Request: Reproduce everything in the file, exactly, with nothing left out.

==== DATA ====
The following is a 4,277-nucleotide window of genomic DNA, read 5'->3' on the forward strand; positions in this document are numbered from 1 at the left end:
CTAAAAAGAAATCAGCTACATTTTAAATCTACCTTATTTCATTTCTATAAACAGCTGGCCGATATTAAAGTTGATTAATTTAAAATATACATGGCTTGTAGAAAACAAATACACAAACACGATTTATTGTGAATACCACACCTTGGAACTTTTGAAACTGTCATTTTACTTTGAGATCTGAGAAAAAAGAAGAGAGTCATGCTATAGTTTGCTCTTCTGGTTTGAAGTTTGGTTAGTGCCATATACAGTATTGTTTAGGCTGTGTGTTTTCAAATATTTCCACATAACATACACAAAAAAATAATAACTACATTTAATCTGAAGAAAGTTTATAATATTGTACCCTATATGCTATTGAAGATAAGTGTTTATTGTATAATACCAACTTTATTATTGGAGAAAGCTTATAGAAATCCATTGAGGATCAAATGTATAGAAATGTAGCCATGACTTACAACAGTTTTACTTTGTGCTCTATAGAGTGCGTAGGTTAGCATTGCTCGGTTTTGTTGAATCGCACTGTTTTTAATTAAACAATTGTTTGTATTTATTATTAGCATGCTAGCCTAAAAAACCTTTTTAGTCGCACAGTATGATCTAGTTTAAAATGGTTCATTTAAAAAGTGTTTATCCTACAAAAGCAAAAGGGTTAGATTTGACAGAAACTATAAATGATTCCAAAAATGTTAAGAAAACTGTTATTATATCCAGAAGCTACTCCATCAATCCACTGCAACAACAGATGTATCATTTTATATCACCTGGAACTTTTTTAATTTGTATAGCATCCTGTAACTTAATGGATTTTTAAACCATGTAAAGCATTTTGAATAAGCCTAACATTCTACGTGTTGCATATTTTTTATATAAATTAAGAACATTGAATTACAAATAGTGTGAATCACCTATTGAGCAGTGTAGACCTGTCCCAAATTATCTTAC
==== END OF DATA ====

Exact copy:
The following is a 4,277-nucleotide window of genomic DNA, read 5'->3' on the forward strand; positions in this document are numbered from 1 at the left end:
CTAAAAAGAAATCAGCTACATTTTAAATCTACCTTATTTCATTTCTATAAACAGCTGGCCGATATTAAAGTTGATTAATTTAAAATATACATGGCTTGTAGAAAACAAATACACAAACACGATTTATTGTGAATACCACACCTTGGAACTTTTGAAACTGTCATTTTACTTTGAGATCTGAGAAAAAAGAAGAGAGTCATGCTATAGTTTGCTCTTCTGGTTTGAAGTTTGGTTAGTGCCATATACAGTATTGTTTAGGCTGTGTGTTTTCAAATATTTCCACATAACATACACAAAAAAATAATAACTACATTTAATCTGAAGAAAGTTTATAATATTGTACCCTATATGCTATTGAAGATAAGTGTTTATTGTATAATACCAACTTTATTATTGGAGAAAGCTTATAGAAATCCATTGAGGATCAAATGTATAGAAATGTAGCCATGACTTACAACAGTTTTACTTTGTGCTCTATAGAGTGCGTAGGTTAGCATTGCTCGGTTTTGTTGAATCGCACTGTTTTTAATTAAACAATTGTTTGTATTTATTATTAGCATGCTAGCCTAAAAAACCTTTTTAGTCGCACAGTATGATCTAGTTTAAAATGGTTCATTTAAAAAGTGTTTATCCTACAAAAGCAAAAGGGTTAGATTTGACAGAAACTATAAATGATTCCAAAAATGTTAAGAAAACTGTTATTATATCCAGAAGCTACTCCATCAATCCACTGCAACAACAGATGTATCATTTTATATCACCTGGAACTTTTTTAATTTGTATAGCATCCTGTAACTTAATGGATTTTTAAACCATGTAAAGCATTTTGAATAAGCCTAACATTCTACGTGTTGCATATTTTTTATATAAATTAAGAACATTGAATTACAAATAGTGTGAATCACCTATTGAGCAGTGTAGACCTGTCCCAAATTATCTTAC